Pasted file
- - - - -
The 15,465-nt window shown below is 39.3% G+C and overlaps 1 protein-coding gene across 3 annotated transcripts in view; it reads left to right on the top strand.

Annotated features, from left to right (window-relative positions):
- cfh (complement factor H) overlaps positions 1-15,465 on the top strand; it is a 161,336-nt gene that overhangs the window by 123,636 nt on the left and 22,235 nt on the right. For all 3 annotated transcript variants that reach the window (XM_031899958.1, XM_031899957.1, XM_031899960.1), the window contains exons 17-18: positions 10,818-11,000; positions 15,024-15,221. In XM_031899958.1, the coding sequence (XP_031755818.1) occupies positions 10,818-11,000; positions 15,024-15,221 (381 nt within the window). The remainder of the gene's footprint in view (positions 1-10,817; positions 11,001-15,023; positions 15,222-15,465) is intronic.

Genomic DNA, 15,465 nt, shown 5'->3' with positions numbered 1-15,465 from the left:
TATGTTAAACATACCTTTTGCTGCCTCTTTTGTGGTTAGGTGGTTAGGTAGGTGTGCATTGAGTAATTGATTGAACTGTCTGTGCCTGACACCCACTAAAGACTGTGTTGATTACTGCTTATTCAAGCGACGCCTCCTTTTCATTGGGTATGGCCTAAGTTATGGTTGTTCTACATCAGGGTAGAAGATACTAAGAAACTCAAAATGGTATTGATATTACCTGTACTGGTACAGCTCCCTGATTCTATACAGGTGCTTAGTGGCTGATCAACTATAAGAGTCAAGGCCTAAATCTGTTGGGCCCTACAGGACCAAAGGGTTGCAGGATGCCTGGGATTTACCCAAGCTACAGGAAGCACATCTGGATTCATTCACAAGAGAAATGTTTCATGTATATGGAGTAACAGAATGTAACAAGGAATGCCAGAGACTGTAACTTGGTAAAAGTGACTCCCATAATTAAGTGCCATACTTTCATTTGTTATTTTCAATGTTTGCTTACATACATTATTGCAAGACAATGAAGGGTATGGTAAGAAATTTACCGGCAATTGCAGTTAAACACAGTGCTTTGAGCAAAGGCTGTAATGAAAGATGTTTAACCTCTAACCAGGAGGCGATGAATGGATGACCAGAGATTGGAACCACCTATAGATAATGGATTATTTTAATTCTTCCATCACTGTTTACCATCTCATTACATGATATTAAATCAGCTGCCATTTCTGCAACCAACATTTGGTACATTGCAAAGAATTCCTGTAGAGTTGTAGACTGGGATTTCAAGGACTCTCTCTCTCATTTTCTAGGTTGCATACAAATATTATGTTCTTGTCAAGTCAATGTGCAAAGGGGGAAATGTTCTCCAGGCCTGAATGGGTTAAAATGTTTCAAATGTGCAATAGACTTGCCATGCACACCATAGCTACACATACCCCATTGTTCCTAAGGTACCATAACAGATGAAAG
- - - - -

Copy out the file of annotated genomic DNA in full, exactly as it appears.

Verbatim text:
The 15,465-nt window shown below is 39.3% G+C and overlaps 1 protein-coding gene across 3 annotated transcripts in view; it reads left to right on the top strand.

Annotated features, from left to right (window-relative positions):
- cfh (complement factor H) overlaps positions 1-15,465 on the top strand; it is a 161,336-nt gene that overhangs the window by 123,636 nt on the left and 22,235 nt on the right. For all 3 annotated transcript variants that reach the window (XM_031899958.1, XM_031899957.1, XM_031899960.1), the window contains exons 17-18: positions 10,818-11,000; positions 15,024-15,221. In XM_031899958.1, the coding sequence (XP_031755818.1) occupies positions 10,818-11,000; positions 15,024-15,221 (381 nt within the window). The remainder of the gene's footprint in view (positions 1-10,817; positions 11,001-15,023; positions 15,222-15,465) is intronic.

Genomic DNA, 15,465 nt, shown 5'->3' with positions numbered 1-15,465 from the left:
TATGTTAAACATACCTTTTGCTGCCTCTTTTGTGGTTAGGTGGTTAGGTAGGTGTGCATTGAGTAATTGATTGAACTGTCTGTGCCTGACACCCACTAAAGACTGTGTTGATTACTGCTTATTCAAGCGACGCCTCCTTTTCATTGGGTATGGCCTAAGTTATGGTTGTTCTACATCAGGGTAGAAGATACTAAGAAACTCAAAATGGTATTGATATTACCTGTACTGGTACAGCTCCCTGATTCTATACAGGTGCTTAGTGGCTGATCAACTATAAGAGTCAAGGCCTAAATCTGTTGGGCCCTACAGGACCAAAGGGTTGCAGGATGCCTGGGATTTACCCAAGCTACAGGAAGCACATCTGGATTCATTCACAAGAGAAATGTTTCATGTATATGGAGTAACAGAATGTAACAAGGAATGCCAGAGACTGTAACTTGGTAAAAGTGACTCCCATAATTAAGTGCCATACTTTCATTTGTTATTTTCAATGTTTGCTTACATACATTATTGCAAGACAATGAAGGGTATGGTAAGAAATTTACCGGCAATTGCAGTTAAACACAGTGCTTTGAGCAAAGGCTGTAATGAAAGATGTTTAACCTCTAACCAGGAGGCGATGAATGGATGACCAGAGATTGGAACCACCTATAGATAATGGATTATTTTAATTCTTCCATCACTGTTTACCATCTCATTACATGATATTAAATCAGCTGCCATTTCTGCAACCAACATTTGGTACATTGCAAAGAATTCCTGTAGAGTTGTAGACTGGGATTTCAAGGACTCTCTCTCTCATTTTCTAGGTTGCATACAAATATTATGTTCTTGTCAAGTCAATGTGCAAAGGGGGAAATGTTCTCCAGGCCTGAATGGGTTAAAATGTTTCAAATGTGCAATAGACTTGCCATGCACACCATAGCTACACATACCCCATTGTTCCTAAGGTACCATAACAGATGAAAG